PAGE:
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Science in Daily Life

– Pushpa Raj Adhikary

Most people in our society  take science as something strange and crazy,  which are the works of Newton, Einstein and few others persons known as scientists. The works of so-called scientists led to the invention of rockets and bombs which are threats to human civilization. Also science contradicts the age-old belief  on the existence of god, hell and heaven. Wrong notions about science and technological advancement are the main causes of our ignorance and backwardness.  As a consequence, we are suffering from poverty, shortage of food, diseases and lack of medical facilities, lack of drinking water, shortage of electricity and so many other  benefits, which people in the developed world enjoy.
We have to dispel our mistaken notion of science and technological advancement if we want to get rid of most of our problems related to underdevelopment. The history and survival of humankind is a story of the growth of science. The desire to survive led early human to learn to hunt. In that process, they devised tools. The discovery of agriculture led to the process of growing food through irrigation, farming and cropping. The curiosity to communicate with others led to the invention of language and the art of communication which continued to grow further in the form of written language, printing  and wireless communication. This was a revolution continuing still today in the development and spread of internet. The urge to go to different parts of the earth led to the growth of transportation. Now the movement of humans is not confined only on the surface of earth bu to the top of the mountain, deep inside the sea and as far as the planet mars. People are thinking about inter-space travel. There are many other fronts of developments which are the direct consequence of the development of science and technology. Notably among them is the advancement of medical science and medical technology.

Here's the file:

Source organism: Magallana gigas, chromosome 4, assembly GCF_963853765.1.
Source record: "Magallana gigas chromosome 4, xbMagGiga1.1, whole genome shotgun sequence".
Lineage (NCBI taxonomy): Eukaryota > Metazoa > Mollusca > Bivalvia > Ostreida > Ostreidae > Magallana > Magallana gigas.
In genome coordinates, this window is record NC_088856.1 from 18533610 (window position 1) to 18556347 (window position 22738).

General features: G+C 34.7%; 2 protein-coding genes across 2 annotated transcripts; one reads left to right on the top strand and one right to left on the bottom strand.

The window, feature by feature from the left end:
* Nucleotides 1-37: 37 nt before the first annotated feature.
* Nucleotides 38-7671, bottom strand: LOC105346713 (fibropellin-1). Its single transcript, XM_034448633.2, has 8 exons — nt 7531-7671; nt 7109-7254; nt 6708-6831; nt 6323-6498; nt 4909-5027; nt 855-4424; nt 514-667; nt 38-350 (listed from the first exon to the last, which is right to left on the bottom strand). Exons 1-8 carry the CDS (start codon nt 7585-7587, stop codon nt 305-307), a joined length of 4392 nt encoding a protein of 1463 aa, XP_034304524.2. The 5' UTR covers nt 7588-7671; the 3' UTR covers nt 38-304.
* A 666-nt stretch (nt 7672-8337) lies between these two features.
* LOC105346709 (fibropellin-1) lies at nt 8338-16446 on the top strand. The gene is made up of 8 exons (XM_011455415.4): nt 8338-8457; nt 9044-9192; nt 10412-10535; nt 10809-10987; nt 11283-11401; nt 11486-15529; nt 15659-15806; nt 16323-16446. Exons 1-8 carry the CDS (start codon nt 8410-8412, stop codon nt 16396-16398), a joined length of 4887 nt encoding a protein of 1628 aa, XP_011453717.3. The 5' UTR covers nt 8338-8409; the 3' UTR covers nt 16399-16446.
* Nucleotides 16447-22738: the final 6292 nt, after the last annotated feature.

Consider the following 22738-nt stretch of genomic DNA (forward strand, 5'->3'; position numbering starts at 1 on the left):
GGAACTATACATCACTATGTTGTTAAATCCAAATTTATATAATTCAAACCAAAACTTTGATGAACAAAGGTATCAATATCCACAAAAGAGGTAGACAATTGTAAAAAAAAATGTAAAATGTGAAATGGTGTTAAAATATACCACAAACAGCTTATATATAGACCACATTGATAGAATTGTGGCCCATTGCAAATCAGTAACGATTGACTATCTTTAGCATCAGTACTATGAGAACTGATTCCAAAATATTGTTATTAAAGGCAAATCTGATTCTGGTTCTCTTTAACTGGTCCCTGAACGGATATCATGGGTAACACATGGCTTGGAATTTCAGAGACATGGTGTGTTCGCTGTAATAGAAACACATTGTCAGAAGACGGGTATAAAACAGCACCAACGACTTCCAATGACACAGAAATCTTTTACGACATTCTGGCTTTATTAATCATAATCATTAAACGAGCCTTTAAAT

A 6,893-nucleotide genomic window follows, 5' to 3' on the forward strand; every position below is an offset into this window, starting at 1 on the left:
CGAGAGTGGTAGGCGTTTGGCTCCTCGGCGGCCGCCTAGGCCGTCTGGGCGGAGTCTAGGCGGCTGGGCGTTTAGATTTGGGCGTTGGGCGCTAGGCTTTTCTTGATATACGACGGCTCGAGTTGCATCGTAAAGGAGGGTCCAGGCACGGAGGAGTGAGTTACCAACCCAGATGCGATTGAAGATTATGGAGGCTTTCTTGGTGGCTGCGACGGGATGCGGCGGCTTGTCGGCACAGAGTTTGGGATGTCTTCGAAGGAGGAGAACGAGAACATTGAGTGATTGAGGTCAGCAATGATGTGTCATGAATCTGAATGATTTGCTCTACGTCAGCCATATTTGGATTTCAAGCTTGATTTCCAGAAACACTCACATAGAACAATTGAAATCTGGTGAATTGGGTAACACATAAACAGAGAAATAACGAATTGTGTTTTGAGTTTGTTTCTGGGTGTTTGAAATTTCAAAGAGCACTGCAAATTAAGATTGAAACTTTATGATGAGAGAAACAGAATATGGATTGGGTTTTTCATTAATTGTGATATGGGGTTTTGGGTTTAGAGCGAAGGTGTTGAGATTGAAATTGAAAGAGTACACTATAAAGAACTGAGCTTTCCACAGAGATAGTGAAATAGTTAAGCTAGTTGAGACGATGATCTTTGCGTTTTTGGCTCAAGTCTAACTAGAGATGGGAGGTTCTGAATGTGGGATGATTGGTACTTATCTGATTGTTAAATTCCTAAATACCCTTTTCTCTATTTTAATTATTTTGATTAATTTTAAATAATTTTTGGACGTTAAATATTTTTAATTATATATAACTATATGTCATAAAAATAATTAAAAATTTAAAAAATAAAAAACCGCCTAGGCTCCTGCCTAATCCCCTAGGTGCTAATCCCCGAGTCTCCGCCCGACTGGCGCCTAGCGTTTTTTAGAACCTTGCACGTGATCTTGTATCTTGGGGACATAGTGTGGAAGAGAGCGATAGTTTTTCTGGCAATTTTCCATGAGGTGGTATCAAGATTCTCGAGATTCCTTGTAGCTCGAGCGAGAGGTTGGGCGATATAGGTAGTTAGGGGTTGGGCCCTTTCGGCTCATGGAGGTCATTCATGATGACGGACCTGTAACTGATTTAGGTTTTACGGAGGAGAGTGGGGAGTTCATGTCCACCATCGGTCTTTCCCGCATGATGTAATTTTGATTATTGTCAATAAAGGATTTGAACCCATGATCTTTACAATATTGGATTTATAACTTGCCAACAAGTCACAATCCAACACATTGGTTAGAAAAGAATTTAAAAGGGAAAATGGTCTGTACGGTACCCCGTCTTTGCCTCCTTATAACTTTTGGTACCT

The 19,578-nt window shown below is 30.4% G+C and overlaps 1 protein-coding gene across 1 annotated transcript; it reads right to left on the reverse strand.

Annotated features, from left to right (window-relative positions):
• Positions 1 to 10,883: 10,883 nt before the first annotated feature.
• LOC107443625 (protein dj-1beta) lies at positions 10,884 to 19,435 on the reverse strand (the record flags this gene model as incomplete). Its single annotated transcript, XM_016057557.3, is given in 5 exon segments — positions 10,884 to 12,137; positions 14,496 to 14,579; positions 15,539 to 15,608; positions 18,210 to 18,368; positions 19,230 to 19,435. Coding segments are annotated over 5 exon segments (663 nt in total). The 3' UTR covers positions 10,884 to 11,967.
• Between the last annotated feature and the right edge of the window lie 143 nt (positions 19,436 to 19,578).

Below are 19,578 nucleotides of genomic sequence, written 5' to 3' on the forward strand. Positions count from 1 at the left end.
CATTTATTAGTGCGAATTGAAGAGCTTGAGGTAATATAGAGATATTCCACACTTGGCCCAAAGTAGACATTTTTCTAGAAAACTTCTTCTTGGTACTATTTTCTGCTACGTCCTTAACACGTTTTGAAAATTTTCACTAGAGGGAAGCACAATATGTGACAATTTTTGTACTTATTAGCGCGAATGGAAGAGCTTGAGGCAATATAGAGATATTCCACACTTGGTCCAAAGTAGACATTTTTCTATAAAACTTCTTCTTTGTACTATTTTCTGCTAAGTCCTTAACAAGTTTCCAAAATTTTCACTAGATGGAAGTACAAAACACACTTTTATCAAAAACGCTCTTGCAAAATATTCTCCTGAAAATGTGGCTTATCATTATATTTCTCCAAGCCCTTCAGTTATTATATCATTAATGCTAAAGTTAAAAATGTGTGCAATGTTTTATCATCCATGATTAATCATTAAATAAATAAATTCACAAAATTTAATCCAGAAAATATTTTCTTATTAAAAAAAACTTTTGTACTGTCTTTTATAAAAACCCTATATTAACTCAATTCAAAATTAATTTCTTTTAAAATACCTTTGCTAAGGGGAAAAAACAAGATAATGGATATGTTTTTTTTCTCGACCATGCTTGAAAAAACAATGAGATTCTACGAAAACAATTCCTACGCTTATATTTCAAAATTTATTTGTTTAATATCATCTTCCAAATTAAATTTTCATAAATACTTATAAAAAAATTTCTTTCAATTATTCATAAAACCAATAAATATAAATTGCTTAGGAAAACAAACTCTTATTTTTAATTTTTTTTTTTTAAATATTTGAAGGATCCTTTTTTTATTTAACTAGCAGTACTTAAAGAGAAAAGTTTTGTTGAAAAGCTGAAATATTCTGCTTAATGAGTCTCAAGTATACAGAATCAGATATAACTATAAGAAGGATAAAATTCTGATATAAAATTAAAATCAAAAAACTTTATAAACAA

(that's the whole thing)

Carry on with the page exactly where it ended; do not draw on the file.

Science is not something which concerns only scientists. We wake up in the morning and see that the sun rises or appears in the east. In the evening the sun sets or disappears in the west. We are all familiar with the changing seasons. Some parts of the earth have heavy rain whereas other parts have snow and very hot deserts. The nature of plants and animals, even the colour of human beings in different parts of the earth differs. We need water to drink .We don’t drink water from all sources. Water from some source may upset our stomachs. We have diseases like malaria, typhoid, and hepatitis and nowadays AIDS. Insects crawl on grounds, birds fly and animals and human beings walk on ground. Many animals live on grass and green plants but human beings need cooked food.
During winter nights, if you look at the sky, you see tiny twinkling dots known as stars. If you look more closely, you find several differences among the stars. Stars appear only in nights. Moon also appears only in nights but not at all nights. Sometimes our sun and full moon are covered by strange black shadows known as eclipse.

We all are aware of the phenomena described in the last two paragraphs. We can cite many other natural phenomena which happen in our daily life. During illness we take pills and capsules of medicine and get cured. Sometimes we do take medicine in the form of injection but how many of us and how often do we ask ourselves why and how different natural phenomena happen? Why sun always rises in the east and sets in the west? Why do we get monsoon more or less in the same time each year? Why we need medicine when we are ill and how medicines cure us? How different varieties of breads, cheese and butter which appear in our breakfast table are prepared? Very recently we have started showing concern for our environment. What has happened to our environment and how? Why the rapid industrialization has dismantled some of the natural resources?